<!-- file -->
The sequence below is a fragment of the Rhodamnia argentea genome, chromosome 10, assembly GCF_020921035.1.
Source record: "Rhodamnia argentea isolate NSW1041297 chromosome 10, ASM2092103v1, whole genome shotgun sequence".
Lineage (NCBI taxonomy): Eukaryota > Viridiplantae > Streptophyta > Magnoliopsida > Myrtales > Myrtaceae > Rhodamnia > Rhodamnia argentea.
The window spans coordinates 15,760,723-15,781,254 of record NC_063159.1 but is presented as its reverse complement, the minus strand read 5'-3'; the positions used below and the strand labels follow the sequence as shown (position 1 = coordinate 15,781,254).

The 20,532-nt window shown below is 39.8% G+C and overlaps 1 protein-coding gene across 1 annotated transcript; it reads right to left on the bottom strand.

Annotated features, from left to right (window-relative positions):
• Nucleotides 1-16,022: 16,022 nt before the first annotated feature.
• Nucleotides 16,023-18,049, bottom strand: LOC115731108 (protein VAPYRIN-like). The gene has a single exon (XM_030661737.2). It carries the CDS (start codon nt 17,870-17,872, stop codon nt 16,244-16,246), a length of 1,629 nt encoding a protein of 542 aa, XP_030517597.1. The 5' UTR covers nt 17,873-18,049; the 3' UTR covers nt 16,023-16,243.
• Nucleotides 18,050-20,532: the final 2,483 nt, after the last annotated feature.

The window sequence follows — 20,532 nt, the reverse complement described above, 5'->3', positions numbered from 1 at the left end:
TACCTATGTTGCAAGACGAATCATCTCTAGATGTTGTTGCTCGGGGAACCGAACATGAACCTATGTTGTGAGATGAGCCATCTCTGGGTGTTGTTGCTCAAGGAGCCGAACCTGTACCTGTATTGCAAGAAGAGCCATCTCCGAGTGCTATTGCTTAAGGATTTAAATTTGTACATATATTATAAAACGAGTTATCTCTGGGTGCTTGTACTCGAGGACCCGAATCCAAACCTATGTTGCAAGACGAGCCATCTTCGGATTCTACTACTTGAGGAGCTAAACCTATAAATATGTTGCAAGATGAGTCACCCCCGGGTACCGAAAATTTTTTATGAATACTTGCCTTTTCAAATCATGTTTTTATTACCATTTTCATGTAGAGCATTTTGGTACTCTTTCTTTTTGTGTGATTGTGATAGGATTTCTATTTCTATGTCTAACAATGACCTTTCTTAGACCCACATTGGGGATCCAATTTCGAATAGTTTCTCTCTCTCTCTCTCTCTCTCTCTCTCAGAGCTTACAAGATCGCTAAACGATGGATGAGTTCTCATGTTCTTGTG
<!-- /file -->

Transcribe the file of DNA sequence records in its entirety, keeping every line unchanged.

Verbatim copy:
The sequence below is a fragment of the Rhodamnia argentea genome, chromosome 10, assembly GCF_020921035.1.
Source record: "Rhodamnia argentea isolate NSW1041297 chromosome 10, ASM2092103v1, whole genome shotgun sequence".
Lineage (NCBI taxonomy): Eukaryota > Viridiplantae > Streptophyta > Magnoliopsida > Myrtales > Myrtaceae > Rhodamnia > Rhodamnia argentea.
The window spans coordinates 15,760,723-15,781,254 of record NC_063159.1 but is presented as its reverse complement, the minus strand read 5'-3'; the positions used below and the strand labels follow the sequence as shown (position 1 = coordinate 15,781,254).

The 20,532-nt window shown below is 39.8% G+C and overlaps 1 protein-coding gene across 1 annotated transcript; it reads right to left on the bottom strand.

Annotated features, from left to right (window-relative positions):
• Nucleotides 1-16,022: 16,022 nt before the first annotated feature.
• Nucleotides 16,023-18,049, bottom strand: LOC115731108 (protein VAPYRIN-like). The gene has a single exon (XM_030661737.2). It carries the CDS (start codon nt 17,870-17,872, stop codon nt 16,244-16,246), a length of 1,629 nt encoding a protein of 542 aa, XP_030517597.1. The 5' UTR covers nt 17,873-18,049; the 3' UTR covers nt 16,023-16,243.
• Nucleotides 18,050-20,532: the final 2,483 nt, after the last annotated feature.

The window sequence follows — 20,532 nt, the reverse complement described above, 5'->3', positions numbered from 1 at the left end:
TACCTATGTTGCAAGACGAATCATCTCTAGATGTTGTTGCTCGGGGAACCGAACATGAACCTATGTTGTGAGATGAGCCATCTCTGGGTGTTGTTGCTCAAGGAGCCGAACCTGTACCTGTATTGCAAGAAGAGCCATCTCCGAGTGCTATTGCTTAAGGATTTAAATTTGTACATATATTATAAAACGAGTTATCTCTGGGTGCTTGTACTCGAGGACCCGAATCCAAACCTATGTTGCAAGACGAGCCATCTTCGGATTCTACTACTTGAGGAGCTAAACCTATAAATATGTTGCAAGATGAGTCACCCCCGGGTACCGAAAATTTTTTATGAATACTTGCCTTTTCAAATCATGTTTTTATTACCATTTTCATGTAGAGCATTTTGGTACTCTTTCTTTTTGTGTGATTGTGATAGGATTTCTATTTCTATGTCTAACAATGACCTTTCTTAGACCCACATTGGGGATCCAATTTCGAATAGTTTCTCTCTCTCTCTCTCTCTCTCTCTCTCAGAGCTTACAAGATCGCTAAACGATGGATGAGTTCTCATGTTCTTGTG